Clinical Trials: A Guide

What Is a Clinical Trial?

It’s when a team of scientists and doctors tries a new medical treatment, drug, device, or method on a group of people to test how well it works. The purpose of a clinical trial is to find a new and improved way to treat, prevent, or diagnose different types of illness.

In many cases the trial might be for something that is not yet available to the general population of people with an illness. Special allowances are made so doctors can learn more about how well a new approach works. They test the results against the best available current treatments with the goal of finding something better.

This could be especially useful if you have a serious illness and have run out of effective standard treatments.

Scientists first test these new treatments with laboratory experiments. Next, they try them on laboratory animals. Only when they deem them safe and useful enough in these early stages does a clinical trial start on people -- first in small groups and then in larger ones.

Clinical trials help doctors discover the answers to these questions:

  • Is the treatment safe and effective?
  • How well does the treatment work?
  • Is the treatment potentially better than the treatments we have now?
  • What are the side effects and risks of the treatment?

Phases of a Clinical Trial

There are several stages, or “phases,” of a clinical trial. Each new phase builds on information from previous stages.

You might qualify for a certain phase of a trial because of the state of your health or the seriousness of your particular illness. People who take part usually do it in phase III or IV of the trial.

What Are the Different Phases of a Clinical Trial?

  1. Phase I: Doctors give a new treatment to a small number of people to test safety. The researchers find out the best way to give the new treatment, any possible side effects, and safe dosage.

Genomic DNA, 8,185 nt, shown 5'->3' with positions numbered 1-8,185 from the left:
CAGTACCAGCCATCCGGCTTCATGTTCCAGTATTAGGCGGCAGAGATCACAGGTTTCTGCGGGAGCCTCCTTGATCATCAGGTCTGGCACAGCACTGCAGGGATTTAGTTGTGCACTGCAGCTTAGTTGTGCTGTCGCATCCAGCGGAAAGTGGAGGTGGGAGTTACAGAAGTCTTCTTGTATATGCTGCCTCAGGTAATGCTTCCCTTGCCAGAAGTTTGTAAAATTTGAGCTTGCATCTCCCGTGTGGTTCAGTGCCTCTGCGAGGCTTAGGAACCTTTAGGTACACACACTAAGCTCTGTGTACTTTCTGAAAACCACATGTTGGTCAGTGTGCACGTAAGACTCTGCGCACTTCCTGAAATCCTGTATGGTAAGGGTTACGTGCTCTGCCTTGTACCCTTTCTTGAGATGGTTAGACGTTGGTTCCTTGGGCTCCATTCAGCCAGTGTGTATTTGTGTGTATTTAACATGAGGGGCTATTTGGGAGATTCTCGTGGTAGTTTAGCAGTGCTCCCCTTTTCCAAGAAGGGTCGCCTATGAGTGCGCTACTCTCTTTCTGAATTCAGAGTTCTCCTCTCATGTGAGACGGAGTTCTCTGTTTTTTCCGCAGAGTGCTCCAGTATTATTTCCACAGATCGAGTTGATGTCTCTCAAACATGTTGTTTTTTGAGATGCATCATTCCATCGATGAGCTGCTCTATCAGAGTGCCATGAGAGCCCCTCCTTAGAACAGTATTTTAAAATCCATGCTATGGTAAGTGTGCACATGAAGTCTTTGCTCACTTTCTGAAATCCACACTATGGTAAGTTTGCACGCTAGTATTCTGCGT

2. Phase II: The research team tries to figure out how well the treatment works for a particular illness.
  3. Phase III: The team compares the new treatment with the standard treatment and tries to examine the effects of different dosages and combinations of treatments on different populations (e.g., men, women, young, old, and various ethnic groups).
  4. Phase IV: Here, the treatment is tried on average patients who agree to it. The goal is to look for side effects not found in prior phases and to figure out how well the treatment works over the long term. The FDA allows drugmakers to market the treatment during this phase.

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What Are the Advantages of Taking Part in a Clinical Trial?

  • You could receive a new treatment before it is widely available to the public.
  • You provide researchers with information that helps them come up with better treatments.
  • Your treatment costs might decrease because the agency that sponsors the study typically pays for tests and doctor visits related to the trial. It’s a good idea to discuss these costs with your medical team before you start.

Could Any Problems Arise From a Clinical Trial Treatment?

Almost all treatments carry some risk. The amount will depend on the type of treatment and on your general health.